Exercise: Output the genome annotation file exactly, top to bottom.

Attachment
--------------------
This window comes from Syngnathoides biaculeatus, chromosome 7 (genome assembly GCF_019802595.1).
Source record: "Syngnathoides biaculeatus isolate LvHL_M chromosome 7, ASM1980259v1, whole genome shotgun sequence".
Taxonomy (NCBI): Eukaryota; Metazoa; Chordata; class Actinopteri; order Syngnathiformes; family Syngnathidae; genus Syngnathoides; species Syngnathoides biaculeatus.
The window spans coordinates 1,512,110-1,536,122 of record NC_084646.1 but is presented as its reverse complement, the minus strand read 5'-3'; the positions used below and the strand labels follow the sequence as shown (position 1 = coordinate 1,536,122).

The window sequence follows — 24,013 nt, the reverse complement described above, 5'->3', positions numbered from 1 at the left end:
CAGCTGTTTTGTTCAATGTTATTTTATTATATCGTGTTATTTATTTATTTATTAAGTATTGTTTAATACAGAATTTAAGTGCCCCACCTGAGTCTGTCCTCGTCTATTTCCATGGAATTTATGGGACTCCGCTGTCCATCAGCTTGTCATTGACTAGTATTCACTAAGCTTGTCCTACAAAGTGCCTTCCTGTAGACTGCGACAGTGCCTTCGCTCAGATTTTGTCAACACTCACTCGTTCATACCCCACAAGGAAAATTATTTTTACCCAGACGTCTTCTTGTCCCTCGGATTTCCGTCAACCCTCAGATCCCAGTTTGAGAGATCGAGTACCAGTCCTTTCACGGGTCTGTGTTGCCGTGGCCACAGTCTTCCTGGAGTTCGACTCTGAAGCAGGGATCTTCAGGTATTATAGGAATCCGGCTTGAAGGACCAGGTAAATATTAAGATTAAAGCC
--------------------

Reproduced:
This window comes from Syngnathoides biaculeatus, chromosome 7 (genome assembly GCF_019802595.1).
Source record: "Syngnathoides biaculeatus isolate LvHL_M chromosome 7, ASM1980259v1, whole genome shotgun sequence".
Taxonomy (NCBI): Eukaryota; Metazoa; Chordata; class Actinopteri; order Syngnathiformes; family Syngnathidae; genus Syngnathoides; species Syngnathoides biaculeatus.
The window spans coordinates 1,512,110-1,536,122 of record NC_084646.1 but is presented as its reverse complement, the minus strand read 5'-3'; the positions used below and the strand labels follow the sequence as shown (position 1 = coordinate 1,536,122).

The window sequence follows — 24,013 nt, the reverse complement described above, 5'->3', positions numbered from 1 at the left end:
CAGCTGTTTTGTTCAATGTTATTTTATTATATCGTGTTATTTATTTATTTATTAAGTATTGTTTAATACAGAATTTAAGTGCCCCACCTGAGTCTGTCCTCGTCTATTTCCATGGAATTTATGGGACTCCGCTGTCCATCAGCTTGTCATTGACTAGTATTCACTAAGCTTGTCCTACAAAGTGCCTTCCTGTAGACTGCGACAGTGCCTTCGCTCAGATTTTGTCAACACTCACTCGTTCATACCCCACAAGGAAAATTATTTTTACCCAGACGTCTTCTTGTCCCTCGGATTTCCGTCAACCCTCAGATCCCAGTTTGAGAGATCGAGTACCAGTCCTTTCACGGGTCTGTGTTGCCGTGGCCACAGTCTTCCTGGAGTTCGACTCTGAAGCAGGGATCTTCAGGTATTATAGGAATCCGGCTTGAAGGACCAGGTAAATATTAAGATTAAAGCC